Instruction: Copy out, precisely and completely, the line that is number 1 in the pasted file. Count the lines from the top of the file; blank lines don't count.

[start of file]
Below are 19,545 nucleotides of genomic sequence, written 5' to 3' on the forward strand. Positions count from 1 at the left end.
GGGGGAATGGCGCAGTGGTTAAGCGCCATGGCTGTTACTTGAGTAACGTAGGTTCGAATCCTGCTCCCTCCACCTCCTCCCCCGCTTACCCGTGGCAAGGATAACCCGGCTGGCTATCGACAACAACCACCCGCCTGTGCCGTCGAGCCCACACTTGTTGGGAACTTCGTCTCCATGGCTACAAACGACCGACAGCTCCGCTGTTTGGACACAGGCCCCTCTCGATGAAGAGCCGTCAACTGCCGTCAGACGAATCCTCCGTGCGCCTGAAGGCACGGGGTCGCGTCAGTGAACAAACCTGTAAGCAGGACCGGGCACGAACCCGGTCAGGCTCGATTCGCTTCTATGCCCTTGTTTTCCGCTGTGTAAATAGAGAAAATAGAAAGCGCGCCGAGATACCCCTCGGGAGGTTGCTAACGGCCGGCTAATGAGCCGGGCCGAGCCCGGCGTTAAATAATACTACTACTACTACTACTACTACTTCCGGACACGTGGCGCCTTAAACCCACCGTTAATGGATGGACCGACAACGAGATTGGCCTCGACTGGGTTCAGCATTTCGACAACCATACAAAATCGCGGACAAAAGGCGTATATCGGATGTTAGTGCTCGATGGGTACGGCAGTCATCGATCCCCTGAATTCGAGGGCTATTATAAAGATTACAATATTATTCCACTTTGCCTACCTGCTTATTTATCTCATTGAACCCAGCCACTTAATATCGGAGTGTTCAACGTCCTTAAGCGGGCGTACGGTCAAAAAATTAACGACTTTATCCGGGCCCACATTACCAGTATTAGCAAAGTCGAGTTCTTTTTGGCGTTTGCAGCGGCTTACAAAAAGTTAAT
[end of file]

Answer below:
Below are 19,545 nucleotides of genomic sequence, written 5' to 3' on the forward strand. Positions count from 1 at the left end.